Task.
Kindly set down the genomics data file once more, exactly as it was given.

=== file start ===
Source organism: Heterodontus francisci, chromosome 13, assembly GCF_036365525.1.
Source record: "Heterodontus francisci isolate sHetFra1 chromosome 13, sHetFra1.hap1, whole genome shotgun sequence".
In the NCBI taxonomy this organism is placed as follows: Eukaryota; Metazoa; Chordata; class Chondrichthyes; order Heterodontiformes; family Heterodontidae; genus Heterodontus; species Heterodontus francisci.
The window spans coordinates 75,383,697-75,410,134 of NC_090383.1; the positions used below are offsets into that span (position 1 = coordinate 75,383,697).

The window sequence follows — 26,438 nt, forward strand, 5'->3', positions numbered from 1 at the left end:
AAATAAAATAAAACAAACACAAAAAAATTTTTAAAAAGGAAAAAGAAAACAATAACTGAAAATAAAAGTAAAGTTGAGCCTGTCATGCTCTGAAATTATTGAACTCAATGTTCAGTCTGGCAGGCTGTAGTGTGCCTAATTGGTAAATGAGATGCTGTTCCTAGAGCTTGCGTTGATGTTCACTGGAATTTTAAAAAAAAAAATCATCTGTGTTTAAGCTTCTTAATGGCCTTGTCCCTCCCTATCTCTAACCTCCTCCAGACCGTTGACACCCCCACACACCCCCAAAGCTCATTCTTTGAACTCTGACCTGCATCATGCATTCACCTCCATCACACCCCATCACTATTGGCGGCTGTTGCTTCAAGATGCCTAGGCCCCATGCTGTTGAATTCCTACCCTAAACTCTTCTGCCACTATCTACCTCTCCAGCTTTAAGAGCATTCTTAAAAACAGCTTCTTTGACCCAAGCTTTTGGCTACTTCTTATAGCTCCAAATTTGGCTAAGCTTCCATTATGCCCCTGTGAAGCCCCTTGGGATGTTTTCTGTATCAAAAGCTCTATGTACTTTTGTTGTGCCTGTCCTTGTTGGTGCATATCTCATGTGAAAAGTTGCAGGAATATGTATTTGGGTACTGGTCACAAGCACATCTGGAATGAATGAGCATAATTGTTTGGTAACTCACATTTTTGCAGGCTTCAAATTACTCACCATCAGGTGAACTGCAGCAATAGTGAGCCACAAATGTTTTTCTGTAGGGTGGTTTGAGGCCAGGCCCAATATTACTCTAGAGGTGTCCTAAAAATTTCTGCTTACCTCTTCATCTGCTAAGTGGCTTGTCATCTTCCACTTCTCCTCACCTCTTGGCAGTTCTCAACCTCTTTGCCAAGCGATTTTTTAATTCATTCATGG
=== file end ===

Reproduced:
Source organism: Heterodontus francisci, chromosome 13, assembly GCF_036365525.1.
Source record: "Heterodontus francisci isolate sHetFra1 chromosome 13, sHetFra1.hap1, whole genome shotgun sequence".
In the NCBI taxonomy this organism is placed as follows: Eukaryota; Metazoa; Chordata; class Chondrichthyes; order Heterodontiformes; family Heterodontidae; genus Heterodontus; species Heterodontus francisci.
The window spans coordinates 75,383,697-75,410,134 of NC_090383.1; the positions used below are offsets into that span (position 1 = coordinate 75,383,697).

The window sequence follows — 26,438 nt, forward strand, 5'->3', positions numbered from 1 at the left end:
AAATAAAATAAAACAAACACAAAAAAATTTTTAAAAAGGAAAAAGAAAACAATAACTGAAAATAAAAGTAAAGTTGAGCCTGTCATGCTCTGAAATTATTGAACTCAATGTTCAGTCTGGCAGGCTGTAGTGTGCCTAATTGGTAAATGAGATGCTGTTCCTAGAGCTTGCGTTGATGTTCACTGGAATTTTAAAAAAAAAAATCATCTGTGTTTAAGCTTCTTAATGGCCTTGTCCCTCCCTATCTCTAACCTCCTCCAGACCGTTGACACCCCCACACACCCCCAAAGCTCATTCTTTGAACTCTGACCTGCATCATGCATTCACCTCCATCACACCCCATCACTATTGGCGGCTGTTGCTTCAAGATGCCTAGGCCCCATGCTGTTGAATTCCTACCCTAAACTCTTCTGCCACTATCTACCTCTCCAGCTTTAAGAGCATTCTTAAAAACAGCTTCTTTGACCCAAGCTTTTGGCTACTTCTTATAGCTCCAAATTTGGCTAAGCTTCCATTATGCCCCTGTGAAGCCCCTTGGGATGTTTTCTGTATCAAAAGCTCTATGTACTTTTGTTGTGCCTGTCCTTGTTGGTGCATATCTCATGTGAAAAGTTGCAGGAATATGTATTTGGGTACTGGTCACAAGCACATCTGGAATGAATGAGCATAATTGTTTGGTAACTCACATTTTTGCAGGCTTCAAATTACTCACCATCAGGTGAACTGCAGCAATAGTGAGCCACAAATGTTTTTCTGTAGGGTGGTTTGAGGCCAGGCCCAATATTACTCTAGAGGTGTCCTAAAAATTTCTGCTTACCTCTTCATCTGCTAAGTGGCTTGTCATCTTCCACTTCTCCTCACCTCTTGGCAGTTCTCAACCTCTTTGCCAAGCGATTTTTTAATTCATTCATGG